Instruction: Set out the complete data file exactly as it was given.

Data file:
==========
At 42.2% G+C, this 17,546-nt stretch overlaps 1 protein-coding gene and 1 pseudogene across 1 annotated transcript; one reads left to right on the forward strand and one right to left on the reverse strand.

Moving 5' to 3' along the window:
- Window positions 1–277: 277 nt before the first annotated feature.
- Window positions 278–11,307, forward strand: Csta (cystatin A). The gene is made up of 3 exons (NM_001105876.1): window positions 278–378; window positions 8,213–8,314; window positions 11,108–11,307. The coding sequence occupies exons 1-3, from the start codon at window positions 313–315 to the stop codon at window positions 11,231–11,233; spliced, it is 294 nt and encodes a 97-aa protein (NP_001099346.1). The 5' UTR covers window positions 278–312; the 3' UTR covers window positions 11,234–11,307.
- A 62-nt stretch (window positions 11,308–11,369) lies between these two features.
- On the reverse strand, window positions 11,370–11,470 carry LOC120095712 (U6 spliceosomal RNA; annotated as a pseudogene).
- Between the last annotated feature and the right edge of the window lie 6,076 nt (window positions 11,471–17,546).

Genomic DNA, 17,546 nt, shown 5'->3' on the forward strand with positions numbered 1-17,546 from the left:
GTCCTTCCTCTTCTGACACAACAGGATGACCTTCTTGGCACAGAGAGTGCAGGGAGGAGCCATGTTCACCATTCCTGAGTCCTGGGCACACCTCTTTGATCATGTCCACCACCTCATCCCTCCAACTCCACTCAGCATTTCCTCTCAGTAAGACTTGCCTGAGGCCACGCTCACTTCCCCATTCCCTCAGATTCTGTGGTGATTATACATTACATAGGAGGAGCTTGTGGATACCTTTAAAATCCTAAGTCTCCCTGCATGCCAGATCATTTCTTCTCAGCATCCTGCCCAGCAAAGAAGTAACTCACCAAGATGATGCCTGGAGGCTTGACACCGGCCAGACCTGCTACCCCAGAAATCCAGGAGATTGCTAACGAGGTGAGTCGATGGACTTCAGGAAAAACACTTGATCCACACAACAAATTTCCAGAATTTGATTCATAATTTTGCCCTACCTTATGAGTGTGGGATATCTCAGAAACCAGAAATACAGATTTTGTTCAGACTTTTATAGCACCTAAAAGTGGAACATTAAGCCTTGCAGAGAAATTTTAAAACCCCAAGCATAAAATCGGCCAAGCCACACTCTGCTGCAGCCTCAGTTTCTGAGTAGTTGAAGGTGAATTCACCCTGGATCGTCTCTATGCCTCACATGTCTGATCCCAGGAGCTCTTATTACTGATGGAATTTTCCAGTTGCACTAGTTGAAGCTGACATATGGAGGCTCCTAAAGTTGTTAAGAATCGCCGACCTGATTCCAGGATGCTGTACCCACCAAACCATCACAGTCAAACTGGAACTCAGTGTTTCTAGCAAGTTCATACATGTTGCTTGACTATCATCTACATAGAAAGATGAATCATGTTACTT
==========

At 42.2% G+C, this 17,546-nt stretch overlaps 1 protein-coding gene and 1 pseudogene across 1 annotated transcript; one reads left to right on the forward strand and one right to left on the reverse strand.

Moving 5' to 3' along the window:
- Window positions 1–277: 277 nt before the first annotated feature.
- Window positions 278–11,307, forward strand: Csta (cystatin A). The gene is made up of 3 exons (NM_001105876.1): window positions 278–378; window positions 8,213–8,314; window positions 11,108–11,307. The coding sequence occupies exons 1-3, from the start codon at window positions 313–315 to the stop codon at window positions 11,231–11,233; spliced, it is 294 nt and encodes a 97-aa protein (NP_001099346.1). The 5' UTR covers window positions 278–312; the 3' UTR covers window positions 11,234–11,307.
- A 62-nt stretch (window positions 11,308–11,369) lies between these two features.
- On the reverse strand, window positions 11,370–11,470 carry LOC120095712 (U6 spliceosomal RNA; annotated as a pseudogene).
- Between the last annotated feature and the right edge of the window lie 6,076 nt (window positions 11,471–17,546).

Genomic DNA, 17,546 nt, shown 5'->3' on the forward strand with positions numbered 1-17,546 from the left:
GTCCTTCCTCTTCTGACACAACAGGATGACCTTCTTGGCACAGAGAGTGCAGGGAGGAGCCATGTTCACCATTCCTGAGTCCTGGGCACACCTCTTTGATCATGTCCACCACCTCATCCCTCCAACTCCACTCAGCATTTCCTCTCAGTAAGACTTGCCTGAGGCCACGCTCACTTCCCCATTCCCTCAGATTCTGTGGTGATTATACATTACATAGGAGGAGCTTGTGGATACCTTTAAAATCCTAAGTCTCCCTGCATGCCAGATCATTTCTTCTCAGCATCCTGCCCAGCAAAGAAGTAACTCACCAAGATGATGCCTGGAGGCTTGACACCGGCCAGACCTGCTACCCCAGAAATCCAGGAGATTGCTAACGAGGTGAGTCGATGGACTTCAGGAAAAACACTTGATCCACACAACAAATTTCCAGAATTTGATTCATAATTTTGCCCTACCTTATGAGTGTGGGATATCTCAGAAACCAGAAATACAGATTTTGTTCAGACTTTTATAGCACCTAAAAGTGGAACATTAAGCCTTGCAGAGAAATTTTAAAACCCCAAGCATAAAATCGGCCAAGCCACACTCTGCTGCAGCCTCAGTTTCTGAGTAGTTGAAGGTGAATTCACCCTGGATCGTCTCTATGCCTCACATGTCTGATCCCAGGAGCTCTTATTACTGATGGAATTTTCCAGTTGCACTAGTTGAAGCTGACATATGGAGGCTCCTAAAGTTGTTAAGAATCGCCGACCTGATTCCAGGATGCTGTACCCACCAAACCATCACAGTCAAACTGGAACTCAGTGTTTCTAGCAAGTTCATACATGTTGCTTGACTATCATCTACATAGAAAGATGAATCATGTTACTT